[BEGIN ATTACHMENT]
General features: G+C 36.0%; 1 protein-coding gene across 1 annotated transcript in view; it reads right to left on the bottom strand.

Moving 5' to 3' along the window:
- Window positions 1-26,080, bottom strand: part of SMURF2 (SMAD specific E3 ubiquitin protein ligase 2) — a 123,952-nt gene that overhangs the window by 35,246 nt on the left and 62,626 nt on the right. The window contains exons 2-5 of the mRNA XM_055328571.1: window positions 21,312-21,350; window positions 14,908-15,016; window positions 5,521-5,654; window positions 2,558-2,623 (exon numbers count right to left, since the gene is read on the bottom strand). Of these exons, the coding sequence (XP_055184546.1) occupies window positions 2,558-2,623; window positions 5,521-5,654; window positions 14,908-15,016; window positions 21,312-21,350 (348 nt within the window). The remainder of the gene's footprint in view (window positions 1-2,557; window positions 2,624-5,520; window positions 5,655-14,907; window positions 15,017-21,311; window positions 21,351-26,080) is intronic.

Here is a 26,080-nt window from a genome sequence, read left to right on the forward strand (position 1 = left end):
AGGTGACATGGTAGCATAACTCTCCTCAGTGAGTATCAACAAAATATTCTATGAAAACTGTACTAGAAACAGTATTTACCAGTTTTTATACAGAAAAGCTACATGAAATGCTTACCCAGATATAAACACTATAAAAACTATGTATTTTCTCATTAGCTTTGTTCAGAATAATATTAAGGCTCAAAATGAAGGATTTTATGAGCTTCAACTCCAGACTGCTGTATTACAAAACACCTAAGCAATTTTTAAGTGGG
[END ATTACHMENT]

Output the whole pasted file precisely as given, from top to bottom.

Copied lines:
General features: G+C 36.0%; 1 protein-coding gene across 1 annotated transcript in view; it reads right to left on the bottom strand.

Moving 5' to 3' along the window:
- Window positions 1-26,080, bottom strand: part of SMURF2 (SMAD specific E3 ubiquitin protein ligase 2) — a 123,952-nt gene that overhangs the window by 35,246 nt on the left and 62,626 nt on the right. The window contains exons 2-5 of the mRNA XM_055328571.1: window positions 21,312-21,350; window positions 14,908-15,016; window positions 5,521-5,654; window positions 2,558-2,623 (exon numbers count right to left, since the gene is read on the bottom strand). Of these exons, the coding sequence (XP_055184546.1) occupies window positions 2,558-2,623; window positions 5,521-5,654; window positions 14,908-15,016; window positions 21,312-21,350 (348 nt within the window). The remainder of the gene's footprint in view (window positions 1-2,557; window positions 2,624-5,520; window positions 5,655-14,907; window positions 15,017-21,311; window positions 21,351-26,080) is intronic.

Here is a 26,080-nt window from a genome sequence, read left to right on the forward strand (position 1 = left end):
AGGTGACATGGTAGCATAACTCTCCTCAGTGAGTATCAACAAAATATTCTATGAAAACTGTACTAGAAACAGTATTTACCAGTTTTTATACAGAAAAGCTACATGAAATGCTTACCCAGATATAAACACTATAAAAACTATGTATTTTCTCATTAGCTTTGTTCAGAATAATATTAAGGCTCAAAATGAAGGATTTTATGAGCTTCAACTCCAGACTGCTGTATTACAAAACACCTAAGCAATTTTTAAGTGGG